Boeing Warns Airlines of Fire Risk from Lithium-Ion Battery Shipments
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Aircraft manufacturing giant Boeing warned its passenger airline customers Friday that transporting bulk shipments of lithium-ion batteries could cause a fire bad enough to completely destroy the aircraft, the Associated Press reported.
The Federal Aviation Administration also put out a statement which said via the AP that testing it has "conducted on the transport of lithium batteries has indicated that it presents a risk."
Boeing spokesman Doug Alder told the AP in an email that airlines around the world were urged not to haul the the batteries as cargo, "until safer methods of packaging and transport are established and implemented."
The AP said these types of rechargeable batteries are common in such electronic devices as cellphones, laptop computers and power tools. They are also a common sight in cargo holds on international flights.
FAA tests, as reported by the AP, revealed that when these types of batteries short-circuit, they emit highly flammable hydrogen and other gases. Ignition of these gases can cause an intense explosions and cause difficult-to-extinguish fires.
These tests also revealed that while a cargo hold’s halon fire suppression system could extinguish the initial flames from overheated batteries, it is unable to halt the battery from overheating and reigniting all over again.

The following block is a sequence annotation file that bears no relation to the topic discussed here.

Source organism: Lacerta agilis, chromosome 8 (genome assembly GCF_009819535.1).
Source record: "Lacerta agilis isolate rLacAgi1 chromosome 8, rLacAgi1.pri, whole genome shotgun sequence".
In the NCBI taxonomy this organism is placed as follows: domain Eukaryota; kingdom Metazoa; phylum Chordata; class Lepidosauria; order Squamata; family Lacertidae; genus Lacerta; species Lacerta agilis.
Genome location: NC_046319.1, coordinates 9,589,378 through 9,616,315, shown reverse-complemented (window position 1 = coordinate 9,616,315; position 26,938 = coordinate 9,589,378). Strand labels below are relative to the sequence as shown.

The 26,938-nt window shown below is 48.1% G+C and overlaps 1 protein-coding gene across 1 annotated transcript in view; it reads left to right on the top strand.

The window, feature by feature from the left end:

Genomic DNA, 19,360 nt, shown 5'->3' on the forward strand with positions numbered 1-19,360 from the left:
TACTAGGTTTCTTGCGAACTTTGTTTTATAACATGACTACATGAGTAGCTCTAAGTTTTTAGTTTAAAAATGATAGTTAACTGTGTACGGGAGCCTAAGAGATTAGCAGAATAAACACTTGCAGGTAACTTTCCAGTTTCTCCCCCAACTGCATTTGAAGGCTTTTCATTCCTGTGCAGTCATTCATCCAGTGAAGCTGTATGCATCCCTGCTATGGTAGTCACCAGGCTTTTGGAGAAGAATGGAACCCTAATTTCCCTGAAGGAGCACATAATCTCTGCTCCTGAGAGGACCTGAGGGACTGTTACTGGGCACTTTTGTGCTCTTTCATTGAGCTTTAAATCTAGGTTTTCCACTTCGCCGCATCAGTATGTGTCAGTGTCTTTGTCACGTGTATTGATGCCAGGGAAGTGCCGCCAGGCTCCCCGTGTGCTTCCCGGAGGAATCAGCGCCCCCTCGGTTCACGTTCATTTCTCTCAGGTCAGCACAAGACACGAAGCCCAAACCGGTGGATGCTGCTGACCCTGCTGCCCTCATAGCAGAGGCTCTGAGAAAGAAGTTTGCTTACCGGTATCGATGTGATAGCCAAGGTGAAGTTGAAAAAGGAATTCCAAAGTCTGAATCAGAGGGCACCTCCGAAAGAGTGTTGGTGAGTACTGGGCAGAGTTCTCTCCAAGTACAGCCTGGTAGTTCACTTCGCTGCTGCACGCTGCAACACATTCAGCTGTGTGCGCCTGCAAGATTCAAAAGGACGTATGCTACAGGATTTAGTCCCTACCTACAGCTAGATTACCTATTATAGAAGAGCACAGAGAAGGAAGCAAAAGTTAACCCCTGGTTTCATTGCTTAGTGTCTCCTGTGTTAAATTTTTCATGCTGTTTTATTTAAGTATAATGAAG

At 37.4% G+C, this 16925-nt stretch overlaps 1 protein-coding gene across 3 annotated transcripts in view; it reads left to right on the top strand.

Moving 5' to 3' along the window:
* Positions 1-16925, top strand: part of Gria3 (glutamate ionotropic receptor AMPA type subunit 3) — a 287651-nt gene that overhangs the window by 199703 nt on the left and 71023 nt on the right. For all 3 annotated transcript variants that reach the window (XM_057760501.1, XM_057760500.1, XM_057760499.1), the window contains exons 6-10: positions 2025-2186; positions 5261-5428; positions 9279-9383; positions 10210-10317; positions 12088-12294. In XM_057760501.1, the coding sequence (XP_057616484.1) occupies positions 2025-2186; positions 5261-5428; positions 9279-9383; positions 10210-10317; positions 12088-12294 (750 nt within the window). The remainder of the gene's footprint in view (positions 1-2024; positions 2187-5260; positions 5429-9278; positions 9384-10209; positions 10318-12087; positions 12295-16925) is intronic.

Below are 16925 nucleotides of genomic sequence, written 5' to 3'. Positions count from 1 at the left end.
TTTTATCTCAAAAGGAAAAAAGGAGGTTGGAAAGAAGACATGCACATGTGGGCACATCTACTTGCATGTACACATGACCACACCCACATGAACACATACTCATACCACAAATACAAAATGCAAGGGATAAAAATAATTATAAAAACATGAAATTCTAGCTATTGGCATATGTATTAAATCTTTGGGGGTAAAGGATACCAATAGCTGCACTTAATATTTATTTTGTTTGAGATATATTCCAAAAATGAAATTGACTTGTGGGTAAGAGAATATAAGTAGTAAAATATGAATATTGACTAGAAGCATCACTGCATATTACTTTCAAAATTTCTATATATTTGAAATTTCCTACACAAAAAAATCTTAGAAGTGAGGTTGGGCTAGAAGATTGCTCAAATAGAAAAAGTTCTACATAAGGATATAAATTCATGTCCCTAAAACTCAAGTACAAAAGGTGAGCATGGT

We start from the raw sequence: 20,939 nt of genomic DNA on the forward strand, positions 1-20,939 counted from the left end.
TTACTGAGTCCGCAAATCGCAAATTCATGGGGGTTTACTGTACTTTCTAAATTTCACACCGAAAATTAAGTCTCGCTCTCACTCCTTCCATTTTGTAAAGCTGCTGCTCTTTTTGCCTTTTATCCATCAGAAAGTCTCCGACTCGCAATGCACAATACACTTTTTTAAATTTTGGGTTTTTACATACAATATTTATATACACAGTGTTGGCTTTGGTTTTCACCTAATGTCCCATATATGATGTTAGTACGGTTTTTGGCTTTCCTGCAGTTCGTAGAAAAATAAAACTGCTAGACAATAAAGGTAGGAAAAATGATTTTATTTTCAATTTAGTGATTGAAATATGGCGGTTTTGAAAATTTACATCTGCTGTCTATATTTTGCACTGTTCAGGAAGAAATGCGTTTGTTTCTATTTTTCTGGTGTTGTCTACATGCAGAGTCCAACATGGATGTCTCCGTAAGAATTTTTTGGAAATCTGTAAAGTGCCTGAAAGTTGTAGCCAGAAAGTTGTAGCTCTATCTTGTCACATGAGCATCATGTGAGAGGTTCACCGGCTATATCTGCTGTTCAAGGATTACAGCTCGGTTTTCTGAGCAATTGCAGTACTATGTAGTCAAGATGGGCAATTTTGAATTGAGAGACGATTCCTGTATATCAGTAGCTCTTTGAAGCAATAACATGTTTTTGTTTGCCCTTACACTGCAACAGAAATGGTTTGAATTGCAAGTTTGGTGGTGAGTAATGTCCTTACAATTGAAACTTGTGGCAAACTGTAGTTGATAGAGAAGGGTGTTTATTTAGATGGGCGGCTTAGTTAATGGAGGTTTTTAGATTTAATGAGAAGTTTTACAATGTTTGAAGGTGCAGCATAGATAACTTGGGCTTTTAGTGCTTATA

The AP said it is typical for tens of thousands of batteries to be packed into a single shipping container. The worldwide battery industry is a vocal opponent of any new regulation, as many electronics manufacturers like the quick deliver an aircraft provides.
The International Civil Aviation Organization, a United Nations agency, is attempting to put together new standards for packaging that can contain battery fires. If the group cannot create such packaging, aviation officials have said a formal proposal to ban bulk battery shipments from passenger planes will probably be put on the table at an ICAO meeting on dangerous cargo in October.
Meanwhile, aircraft manufacturers and the pilots themselves are speaking up about what they call "an unacceptable risk" of fire.
An industry position paper urging the ban of lithium-ion battery transport authored by the International Coordination Council of Aerospace Industry Associations has been making the rounds. Members of this council include Boeing, Airbus and other aircraft companies, and The International Federation of Air Line Pilots Associations, an umbrella group for pilot unions, cast its lot in with the aircraft manufacturers with the paper.
So far, among carriers that are still accepting bulk battery shipments, there are some airlines that will not accept them, including Delta, United, Cathay Pacific, Qantas, British Airways and Cargolux.
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